One of the many classic Campbeltown distilleries, having been founded in 1832, Glen Scotia is today one of only three remaining. It holds the distinction of being the only Campbeltown distillery not affiliated in some sense with Springbank and J. & A. Mitchell…although its stillman, one of only two staff, previously worked there as head brewer, and other Springbank staff reportedly come to Glen Scotia regularly to share experience and expertise.
Having remained in family ownership until 1919, Glen Scotia was sold to West Highland Malt Distillers, which promptly went bankrupt as Prohibition began in the United States. A certain Duncan MacCallum took over the distillery, but on finding out he had acquired it in a dodgy business deal, he was bankrupted too and ended up drowning himself in Campbeltown Loch. His ghost is said to still haunt the distillery…which has been doing far better since its re-opening in 1933. It has changed hands and been closed down a couple of times, but never for long, and is currently owned by Loch Lomond Distillers. It runs far under capacity, producing only around 150,000 litres a year.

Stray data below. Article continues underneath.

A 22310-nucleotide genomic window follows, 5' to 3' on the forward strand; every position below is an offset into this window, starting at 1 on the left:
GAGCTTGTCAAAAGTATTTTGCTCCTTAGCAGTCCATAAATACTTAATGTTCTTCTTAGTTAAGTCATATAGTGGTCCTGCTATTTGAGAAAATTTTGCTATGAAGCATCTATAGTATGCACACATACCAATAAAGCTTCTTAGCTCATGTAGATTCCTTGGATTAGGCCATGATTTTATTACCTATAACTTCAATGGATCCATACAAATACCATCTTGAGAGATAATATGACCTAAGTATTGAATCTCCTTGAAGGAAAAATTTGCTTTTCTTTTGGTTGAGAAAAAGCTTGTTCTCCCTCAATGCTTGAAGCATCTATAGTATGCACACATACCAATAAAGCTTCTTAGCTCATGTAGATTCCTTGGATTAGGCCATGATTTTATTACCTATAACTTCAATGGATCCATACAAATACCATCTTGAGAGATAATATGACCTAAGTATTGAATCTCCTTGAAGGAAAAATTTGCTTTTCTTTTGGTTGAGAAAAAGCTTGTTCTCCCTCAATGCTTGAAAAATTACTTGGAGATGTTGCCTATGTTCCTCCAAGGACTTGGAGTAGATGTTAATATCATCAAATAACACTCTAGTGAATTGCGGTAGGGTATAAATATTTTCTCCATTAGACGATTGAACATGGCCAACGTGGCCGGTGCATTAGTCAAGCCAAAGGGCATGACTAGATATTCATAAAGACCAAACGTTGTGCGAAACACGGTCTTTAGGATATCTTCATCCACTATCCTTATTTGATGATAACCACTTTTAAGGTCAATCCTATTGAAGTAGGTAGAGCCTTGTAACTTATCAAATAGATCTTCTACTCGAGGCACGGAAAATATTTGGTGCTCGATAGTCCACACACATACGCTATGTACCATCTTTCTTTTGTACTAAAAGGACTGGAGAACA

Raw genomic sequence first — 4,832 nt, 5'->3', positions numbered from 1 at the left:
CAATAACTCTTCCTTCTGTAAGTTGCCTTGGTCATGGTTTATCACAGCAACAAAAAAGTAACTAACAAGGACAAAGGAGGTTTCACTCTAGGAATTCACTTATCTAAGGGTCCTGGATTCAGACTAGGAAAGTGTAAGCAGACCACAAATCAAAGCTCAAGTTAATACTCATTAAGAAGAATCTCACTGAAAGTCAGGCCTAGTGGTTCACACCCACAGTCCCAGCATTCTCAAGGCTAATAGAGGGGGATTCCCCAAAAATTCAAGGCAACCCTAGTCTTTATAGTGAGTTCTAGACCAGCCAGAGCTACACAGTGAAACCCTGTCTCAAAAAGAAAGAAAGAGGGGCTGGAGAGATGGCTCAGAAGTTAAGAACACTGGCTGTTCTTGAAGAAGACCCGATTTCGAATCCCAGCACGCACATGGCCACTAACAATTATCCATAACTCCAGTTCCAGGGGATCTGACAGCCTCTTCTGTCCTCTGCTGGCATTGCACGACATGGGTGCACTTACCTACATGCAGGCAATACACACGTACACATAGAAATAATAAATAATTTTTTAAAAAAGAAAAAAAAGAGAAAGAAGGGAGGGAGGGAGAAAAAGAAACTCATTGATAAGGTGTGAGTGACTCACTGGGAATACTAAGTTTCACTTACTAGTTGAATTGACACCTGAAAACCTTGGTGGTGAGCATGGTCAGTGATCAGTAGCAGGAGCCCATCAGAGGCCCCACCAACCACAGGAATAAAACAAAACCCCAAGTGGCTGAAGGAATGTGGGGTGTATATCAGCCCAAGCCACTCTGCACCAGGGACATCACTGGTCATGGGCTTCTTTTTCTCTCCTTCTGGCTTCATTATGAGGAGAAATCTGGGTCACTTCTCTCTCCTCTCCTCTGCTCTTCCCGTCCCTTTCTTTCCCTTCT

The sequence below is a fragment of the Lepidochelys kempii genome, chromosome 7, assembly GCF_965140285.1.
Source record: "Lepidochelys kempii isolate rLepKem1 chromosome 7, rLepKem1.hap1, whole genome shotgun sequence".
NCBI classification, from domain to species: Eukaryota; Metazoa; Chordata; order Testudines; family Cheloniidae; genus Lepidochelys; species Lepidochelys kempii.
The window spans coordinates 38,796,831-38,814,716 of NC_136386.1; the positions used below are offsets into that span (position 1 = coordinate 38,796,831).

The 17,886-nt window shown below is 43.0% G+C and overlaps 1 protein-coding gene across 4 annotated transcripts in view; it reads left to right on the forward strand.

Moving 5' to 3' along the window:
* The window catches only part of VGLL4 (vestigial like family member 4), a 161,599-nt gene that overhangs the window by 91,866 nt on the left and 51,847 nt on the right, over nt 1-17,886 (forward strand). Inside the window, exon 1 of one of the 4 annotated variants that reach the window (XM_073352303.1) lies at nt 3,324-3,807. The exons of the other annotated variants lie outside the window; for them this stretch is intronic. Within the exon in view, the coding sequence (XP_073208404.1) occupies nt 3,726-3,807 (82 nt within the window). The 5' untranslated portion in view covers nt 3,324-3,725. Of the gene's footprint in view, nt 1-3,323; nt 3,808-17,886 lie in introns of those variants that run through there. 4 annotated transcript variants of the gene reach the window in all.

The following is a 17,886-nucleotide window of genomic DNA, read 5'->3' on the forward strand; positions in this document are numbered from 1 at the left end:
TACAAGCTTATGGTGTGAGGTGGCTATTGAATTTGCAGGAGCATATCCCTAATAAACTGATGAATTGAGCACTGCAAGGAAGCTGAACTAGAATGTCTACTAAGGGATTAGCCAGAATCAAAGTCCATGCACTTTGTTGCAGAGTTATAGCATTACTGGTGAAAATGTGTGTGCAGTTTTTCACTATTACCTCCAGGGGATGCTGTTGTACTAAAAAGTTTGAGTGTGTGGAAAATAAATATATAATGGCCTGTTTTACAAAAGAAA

In the current buoyant whisky climate, Glen Scotia has launched several new ranges over the last few years, recently replacing their brightly-coloured opaque bottles with a more classic image. Its style is a medium-bodied Campbeltown variety, with vegetal organics, a little sea brine and faint smoke, with spicy and fruity elements in several expressions.